[SystemSafety] 1. View of Computer Reliability in the Law (English and US) and 2. Argumentation

Les Chambers Les at chambers.com.au
Fri Jul 2 23:53:29 CEST 2021


There seems to be a disconnect between the legal profession / computer science community and 
practitioners who build complex systems. It’s sad that the voice of the practitioner is seldom heard.

I refer to Susan Landau’s article Dangers Posed by Evidentiary Software—and What to Do About 
‘TrueAllele has not undergone this type of close scrutiny. Even if the science behind it had, the 
software implementing it needed to be closely examined as well. Emphasizing the points we had 
made regarding the need for adversarial examination of code, the court ruled, "Hiding the source 
code is not the answer. The solution is producing it under a protective order.’

What does she mean by ‘needed to be closely examined 
 adversarial examination of code’ ? 
Do you mean rerun the entire V&V program Susan? That is assuming you could find the correct 
versions of all the design documents and (choke) a complete, correct and unambiguous statement 
of software requirements. Who has that kind of money?

I thought the profession had given up on proving that anything but a ten line program produces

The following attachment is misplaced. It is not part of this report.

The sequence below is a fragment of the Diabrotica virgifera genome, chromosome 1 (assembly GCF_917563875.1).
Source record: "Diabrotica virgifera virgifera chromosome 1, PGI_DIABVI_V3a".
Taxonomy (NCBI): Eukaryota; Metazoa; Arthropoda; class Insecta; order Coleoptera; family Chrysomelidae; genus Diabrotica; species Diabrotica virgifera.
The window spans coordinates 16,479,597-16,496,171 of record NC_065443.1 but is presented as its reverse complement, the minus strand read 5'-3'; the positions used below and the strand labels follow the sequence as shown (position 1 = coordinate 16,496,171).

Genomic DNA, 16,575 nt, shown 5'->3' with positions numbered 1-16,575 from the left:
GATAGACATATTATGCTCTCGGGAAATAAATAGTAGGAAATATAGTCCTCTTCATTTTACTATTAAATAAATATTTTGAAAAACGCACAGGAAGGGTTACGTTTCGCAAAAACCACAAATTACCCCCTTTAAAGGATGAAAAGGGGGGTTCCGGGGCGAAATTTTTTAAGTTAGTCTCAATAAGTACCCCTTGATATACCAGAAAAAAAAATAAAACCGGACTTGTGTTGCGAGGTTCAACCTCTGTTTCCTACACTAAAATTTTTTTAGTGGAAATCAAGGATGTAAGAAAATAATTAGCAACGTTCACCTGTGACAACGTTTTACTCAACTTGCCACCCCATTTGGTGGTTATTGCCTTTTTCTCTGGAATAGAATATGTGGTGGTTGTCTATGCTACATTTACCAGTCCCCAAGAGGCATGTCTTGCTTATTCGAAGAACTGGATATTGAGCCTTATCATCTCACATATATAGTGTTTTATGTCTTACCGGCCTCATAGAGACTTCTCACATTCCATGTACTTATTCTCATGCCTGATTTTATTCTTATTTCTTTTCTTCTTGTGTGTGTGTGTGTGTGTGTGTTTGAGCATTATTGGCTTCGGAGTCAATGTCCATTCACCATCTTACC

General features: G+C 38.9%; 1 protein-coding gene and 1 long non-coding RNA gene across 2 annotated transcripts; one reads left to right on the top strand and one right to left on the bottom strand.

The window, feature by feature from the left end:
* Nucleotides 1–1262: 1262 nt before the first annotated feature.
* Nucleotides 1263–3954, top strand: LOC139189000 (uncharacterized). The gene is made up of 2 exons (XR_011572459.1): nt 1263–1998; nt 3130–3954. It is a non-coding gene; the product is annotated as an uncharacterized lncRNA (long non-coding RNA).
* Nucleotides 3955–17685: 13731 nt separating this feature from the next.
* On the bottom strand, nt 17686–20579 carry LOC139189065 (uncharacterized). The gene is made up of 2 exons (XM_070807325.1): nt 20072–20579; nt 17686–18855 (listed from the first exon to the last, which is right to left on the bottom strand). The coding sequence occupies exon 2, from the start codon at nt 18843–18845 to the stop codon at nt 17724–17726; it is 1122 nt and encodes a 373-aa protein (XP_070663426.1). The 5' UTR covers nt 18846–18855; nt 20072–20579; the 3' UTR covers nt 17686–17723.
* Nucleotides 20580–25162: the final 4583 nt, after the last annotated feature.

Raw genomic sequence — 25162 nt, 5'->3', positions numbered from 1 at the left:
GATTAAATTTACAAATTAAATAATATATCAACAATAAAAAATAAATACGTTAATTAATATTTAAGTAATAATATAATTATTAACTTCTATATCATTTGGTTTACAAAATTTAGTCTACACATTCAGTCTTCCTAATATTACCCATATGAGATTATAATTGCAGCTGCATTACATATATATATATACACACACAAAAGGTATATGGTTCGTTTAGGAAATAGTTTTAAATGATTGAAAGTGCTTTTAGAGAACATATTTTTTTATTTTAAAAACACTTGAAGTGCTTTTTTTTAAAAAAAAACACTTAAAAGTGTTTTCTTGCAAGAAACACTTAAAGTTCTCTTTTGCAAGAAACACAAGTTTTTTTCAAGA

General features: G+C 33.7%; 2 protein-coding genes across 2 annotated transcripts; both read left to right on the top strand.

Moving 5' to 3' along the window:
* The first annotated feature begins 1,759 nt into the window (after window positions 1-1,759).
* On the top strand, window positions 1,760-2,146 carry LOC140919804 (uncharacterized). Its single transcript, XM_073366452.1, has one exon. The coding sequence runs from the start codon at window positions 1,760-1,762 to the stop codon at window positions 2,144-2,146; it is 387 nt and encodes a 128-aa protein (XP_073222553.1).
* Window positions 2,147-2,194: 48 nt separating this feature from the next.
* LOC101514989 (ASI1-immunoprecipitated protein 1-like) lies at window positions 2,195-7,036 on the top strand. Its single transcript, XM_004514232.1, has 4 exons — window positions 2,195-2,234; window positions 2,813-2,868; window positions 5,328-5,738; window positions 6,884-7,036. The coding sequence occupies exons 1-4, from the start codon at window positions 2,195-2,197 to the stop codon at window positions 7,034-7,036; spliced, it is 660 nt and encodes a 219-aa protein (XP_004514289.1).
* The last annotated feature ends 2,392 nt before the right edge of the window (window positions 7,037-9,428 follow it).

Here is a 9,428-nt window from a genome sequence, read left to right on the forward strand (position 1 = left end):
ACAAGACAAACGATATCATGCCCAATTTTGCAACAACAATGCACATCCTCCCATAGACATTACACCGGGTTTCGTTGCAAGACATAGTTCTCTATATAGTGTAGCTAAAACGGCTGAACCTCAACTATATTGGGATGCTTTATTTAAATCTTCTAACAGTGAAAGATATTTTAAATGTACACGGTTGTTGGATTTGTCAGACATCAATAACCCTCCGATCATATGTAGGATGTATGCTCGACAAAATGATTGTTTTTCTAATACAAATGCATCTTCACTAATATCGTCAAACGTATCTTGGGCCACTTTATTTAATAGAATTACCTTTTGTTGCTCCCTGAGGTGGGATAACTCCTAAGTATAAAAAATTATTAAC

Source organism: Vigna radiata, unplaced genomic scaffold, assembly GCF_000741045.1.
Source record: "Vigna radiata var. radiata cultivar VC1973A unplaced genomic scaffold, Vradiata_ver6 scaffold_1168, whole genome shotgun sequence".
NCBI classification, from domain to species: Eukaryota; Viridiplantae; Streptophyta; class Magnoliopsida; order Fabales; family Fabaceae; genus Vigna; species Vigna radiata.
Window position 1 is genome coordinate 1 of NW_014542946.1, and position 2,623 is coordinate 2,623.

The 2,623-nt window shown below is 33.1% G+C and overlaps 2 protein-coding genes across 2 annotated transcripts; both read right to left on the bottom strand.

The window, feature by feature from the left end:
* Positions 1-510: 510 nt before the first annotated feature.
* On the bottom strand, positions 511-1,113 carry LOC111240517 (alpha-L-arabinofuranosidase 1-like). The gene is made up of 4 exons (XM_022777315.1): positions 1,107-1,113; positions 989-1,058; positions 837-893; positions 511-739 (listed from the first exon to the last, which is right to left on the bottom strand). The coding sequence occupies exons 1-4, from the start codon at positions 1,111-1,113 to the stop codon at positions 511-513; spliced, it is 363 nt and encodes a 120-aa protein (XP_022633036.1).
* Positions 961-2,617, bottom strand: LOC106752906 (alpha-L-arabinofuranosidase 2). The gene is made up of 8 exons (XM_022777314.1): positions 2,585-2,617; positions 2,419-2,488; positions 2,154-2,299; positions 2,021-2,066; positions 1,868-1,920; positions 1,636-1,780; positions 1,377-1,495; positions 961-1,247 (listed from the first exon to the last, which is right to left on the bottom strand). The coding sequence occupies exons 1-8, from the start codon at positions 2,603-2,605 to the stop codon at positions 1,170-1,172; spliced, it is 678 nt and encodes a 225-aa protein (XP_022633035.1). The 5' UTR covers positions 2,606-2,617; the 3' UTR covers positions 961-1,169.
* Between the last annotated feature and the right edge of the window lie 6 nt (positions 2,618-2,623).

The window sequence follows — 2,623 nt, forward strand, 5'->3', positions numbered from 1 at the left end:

correct output for all combinations of inputs in all environments. Instead we have retreated to the 
second line of defence where we give developers the benefit of the doubt if they can prove they 
used certain development processes.

After 46 years of writing and testing software I’d give it no credibility at all as a single source of 
evidence. It concerns me that the legal profession is so far behind the front of a rapidly moving 
technology where software, redolent  with artificial intelligence cannot even be trusted to comply 
with its original software requirements as it learns and changes its behaviour as a function of its 

Even voice can be edited with the ease of a word processor. Video evidence can be deep faked.

I look forward to the return of Constable Plod, “What’s this then?”


> Susan Landau has published an article in the Lawfare blog about attitudes of English and US 
> towards the evidence generated by, or about the behaviour of, computers in cases they 
> https://www.lawfareblog.com/dangers-posed-evidentiary-software—and-what-do-about-it
> She refers to Paul Marshall's masterful account to the University of Law of the PO Horizon affair 
> https://www.postofficetrial.com/2021/06/marshall-spells-it-out-speech-to.html
> Susan also singles out Paul's observation that ".... writing on a bit of paper in evidence is only 
> marks on a piece of paper until first, someone explains what it means and, second, if it is a 
> statement of fact, someone proves the truth of that fact."  This applies strongly also to 
> presented in assurance cases for safety-critical systems.
> Rather than say more here, I refer to my blog post 
> https://abnormaldistribution.org/index.php/2021/06/27/computer-reliability-in-legal-arguments-
> Prof. Peter Bernard Ladkin, Bielefeld, Germany
> ClaireTheWhiteRabbit RIP
> Tel+msg +49 (0)521 880 7319  www.rvs-bi.de

Les Chambers
les at chambers.com.au
+61 (0)412 648 992

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